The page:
One of the things Turing is famous for is proving that the Halting Problem (whether or not a non-trivial program will ever terminate) is formally undecidable. Given any program where it isn't immediately obvious that it terminates (e.g. a string of commands with no branches) or does not terminate (e.g. a server program that basically waits in a loop for something to happen), Turing showed that there is no easier way to find out whether or not it terminates than to run it. And, of course, the fact that it hasn't terminated yet does not mean that it will not terminate - so "formally undecidable in most interesting cases", which is where the GP came in.
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Boy, do I see a lawsuit brewing here. How can they legally justify paying straight people less than gays, if all other factors are equal? I don't care about any tax issues.
Easy: all other factors are not equal - ignoring tax does not make it go away (I share your dream, however). Effectively, you are arguing that it is legal for Google to choose equal gross pay, but not for them to choose equal net pay.
Does Google pay an apartment dweller more just because they don't get a mortgage write-off? Do they pay a single person more because he can't claim to be a head-of-household under IRS rules like a married person does?
These are choices that people make (often for reasons of failure of foresight, I'll admit), but they choose to put themselves in circumstances that lead to them paying more tax. Is gay a lifestyle choice? Remember that to win a lawsuit on these grounds, you'll have to prove in court that the answer is "yes" and, so far as I am aware, the evidence is not strong in either direction.
Do they pay a blind person less because they get two personal exemptions rather than one on their ISR 1040?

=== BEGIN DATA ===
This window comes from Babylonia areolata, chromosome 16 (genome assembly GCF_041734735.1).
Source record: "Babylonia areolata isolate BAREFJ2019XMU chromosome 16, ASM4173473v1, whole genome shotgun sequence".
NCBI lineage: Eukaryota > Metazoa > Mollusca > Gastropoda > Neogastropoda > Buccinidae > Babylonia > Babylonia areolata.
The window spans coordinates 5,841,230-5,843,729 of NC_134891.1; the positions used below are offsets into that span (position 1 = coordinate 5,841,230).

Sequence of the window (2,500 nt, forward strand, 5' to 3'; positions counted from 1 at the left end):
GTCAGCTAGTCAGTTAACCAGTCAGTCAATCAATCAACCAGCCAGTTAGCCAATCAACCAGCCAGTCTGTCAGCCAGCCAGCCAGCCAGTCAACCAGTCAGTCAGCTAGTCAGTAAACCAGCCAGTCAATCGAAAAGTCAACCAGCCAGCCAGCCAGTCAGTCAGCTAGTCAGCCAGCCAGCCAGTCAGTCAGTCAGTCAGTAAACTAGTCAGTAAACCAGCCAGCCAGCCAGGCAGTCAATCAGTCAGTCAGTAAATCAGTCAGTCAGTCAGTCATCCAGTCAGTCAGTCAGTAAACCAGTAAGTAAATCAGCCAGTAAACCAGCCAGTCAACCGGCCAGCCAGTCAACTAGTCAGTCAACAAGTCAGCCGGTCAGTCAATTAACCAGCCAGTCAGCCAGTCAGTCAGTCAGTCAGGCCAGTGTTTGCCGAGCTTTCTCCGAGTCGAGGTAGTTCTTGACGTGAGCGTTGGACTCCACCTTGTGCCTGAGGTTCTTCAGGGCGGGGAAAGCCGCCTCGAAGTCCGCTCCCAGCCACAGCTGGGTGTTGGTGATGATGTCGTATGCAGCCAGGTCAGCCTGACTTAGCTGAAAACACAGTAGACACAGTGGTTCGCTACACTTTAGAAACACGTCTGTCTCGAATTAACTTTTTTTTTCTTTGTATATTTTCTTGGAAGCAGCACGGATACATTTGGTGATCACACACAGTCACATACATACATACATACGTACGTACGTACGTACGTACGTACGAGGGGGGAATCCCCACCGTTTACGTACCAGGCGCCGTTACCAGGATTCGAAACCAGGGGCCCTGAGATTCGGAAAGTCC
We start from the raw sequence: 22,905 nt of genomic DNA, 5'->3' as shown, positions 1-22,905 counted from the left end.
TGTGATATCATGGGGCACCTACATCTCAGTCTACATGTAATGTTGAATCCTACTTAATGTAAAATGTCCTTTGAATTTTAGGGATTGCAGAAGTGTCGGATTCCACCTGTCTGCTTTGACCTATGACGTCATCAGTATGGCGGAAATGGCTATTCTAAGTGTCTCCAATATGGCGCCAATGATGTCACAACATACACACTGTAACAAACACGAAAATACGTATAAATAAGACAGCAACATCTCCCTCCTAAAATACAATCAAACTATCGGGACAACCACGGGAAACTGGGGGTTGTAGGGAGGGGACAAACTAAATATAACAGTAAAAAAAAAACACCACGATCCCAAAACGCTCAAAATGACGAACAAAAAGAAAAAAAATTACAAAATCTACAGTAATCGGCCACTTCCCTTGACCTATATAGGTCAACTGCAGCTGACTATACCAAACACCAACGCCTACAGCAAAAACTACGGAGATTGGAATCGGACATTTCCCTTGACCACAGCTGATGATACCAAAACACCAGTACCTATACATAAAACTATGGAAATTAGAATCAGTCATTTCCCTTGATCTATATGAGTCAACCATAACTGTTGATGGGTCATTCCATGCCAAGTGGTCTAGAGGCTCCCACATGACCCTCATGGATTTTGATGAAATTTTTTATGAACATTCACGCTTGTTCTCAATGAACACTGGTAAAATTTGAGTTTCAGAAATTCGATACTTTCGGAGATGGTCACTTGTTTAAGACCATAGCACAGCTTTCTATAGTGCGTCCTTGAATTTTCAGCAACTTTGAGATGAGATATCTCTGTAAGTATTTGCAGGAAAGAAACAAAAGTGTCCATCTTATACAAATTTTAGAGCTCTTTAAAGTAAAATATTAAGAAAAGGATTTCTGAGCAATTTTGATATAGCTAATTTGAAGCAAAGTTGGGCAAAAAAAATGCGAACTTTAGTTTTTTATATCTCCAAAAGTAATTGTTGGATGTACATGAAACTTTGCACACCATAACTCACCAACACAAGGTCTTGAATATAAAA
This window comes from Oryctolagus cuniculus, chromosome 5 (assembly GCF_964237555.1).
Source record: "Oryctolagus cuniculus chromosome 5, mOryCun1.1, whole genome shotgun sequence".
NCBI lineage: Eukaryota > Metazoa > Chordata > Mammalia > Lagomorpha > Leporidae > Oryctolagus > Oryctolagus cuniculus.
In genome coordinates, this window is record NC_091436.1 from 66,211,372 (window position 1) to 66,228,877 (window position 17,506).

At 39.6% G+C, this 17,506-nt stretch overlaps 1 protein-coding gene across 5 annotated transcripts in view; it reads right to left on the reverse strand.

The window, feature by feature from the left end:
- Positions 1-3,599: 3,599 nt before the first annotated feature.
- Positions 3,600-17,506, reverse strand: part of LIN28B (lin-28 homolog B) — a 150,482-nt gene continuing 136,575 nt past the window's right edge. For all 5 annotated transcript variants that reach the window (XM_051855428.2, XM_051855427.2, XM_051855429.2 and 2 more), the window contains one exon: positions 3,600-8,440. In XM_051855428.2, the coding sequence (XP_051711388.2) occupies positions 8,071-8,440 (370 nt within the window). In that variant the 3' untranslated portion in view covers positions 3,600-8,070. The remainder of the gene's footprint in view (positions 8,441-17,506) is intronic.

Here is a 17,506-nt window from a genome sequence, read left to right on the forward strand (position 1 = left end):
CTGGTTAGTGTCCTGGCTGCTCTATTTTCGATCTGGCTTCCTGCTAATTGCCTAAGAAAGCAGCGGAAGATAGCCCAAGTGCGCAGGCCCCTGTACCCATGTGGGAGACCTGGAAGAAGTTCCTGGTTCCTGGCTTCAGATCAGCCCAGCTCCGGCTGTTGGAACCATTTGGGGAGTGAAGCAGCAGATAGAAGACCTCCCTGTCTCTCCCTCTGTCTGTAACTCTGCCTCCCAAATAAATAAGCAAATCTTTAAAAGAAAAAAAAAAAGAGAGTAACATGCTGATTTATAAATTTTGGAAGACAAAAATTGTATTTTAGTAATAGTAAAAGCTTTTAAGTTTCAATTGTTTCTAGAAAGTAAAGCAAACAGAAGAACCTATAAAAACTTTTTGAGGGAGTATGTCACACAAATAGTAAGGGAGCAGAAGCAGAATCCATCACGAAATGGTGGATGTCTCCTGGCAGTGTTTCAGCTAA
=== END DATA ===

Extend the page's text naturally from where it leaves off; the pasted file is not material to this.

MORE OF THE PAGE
This one is not a lifestyle choice, but is easily defensible on grounds of additional costs experienced by disabled people in general. (such as a guide dog, equipment modifications and extra peripherals). Being gay or straight doesn't necessarily cost more, given the existence of adoption agencies.
...In short, it's not for Google to start correcting the unfairness of the tax system...
I think you hit a different nail from the one you were aiming at, but you're right on it's head. The tax system is unfair. Google's decision to correct for it doesn't favour gays or straights in terms of take-home pay, and this is all they need for defence because anti-discrimination laws all have exceptions for "genuine operational reasons" (for example, police attempting to infiltrate a white supremacist group can legally reject a black applicant based only on the colour of his skin). Google wishes to equalise take-home pay across protected characteristics (such as sexual orientation) while acknowledging extra costs faced by some groups (such as the disabled - which is independent of sexual orientation). That sounds like a genuine operational reason to me. The only argument I can see against it requires you to say that "...wishes to equalise gross pay..." is legal while "..wishes to equalise net pay..." is not - which is quite a difficult argument.
I could be wrong,
 Unless you put your own eyes out - but allow me this one assumption.
 The only non-homophobic argument, I should say, but the way you use "unfairness" and "correct" in your last sentence suggests to me that that's not your driver.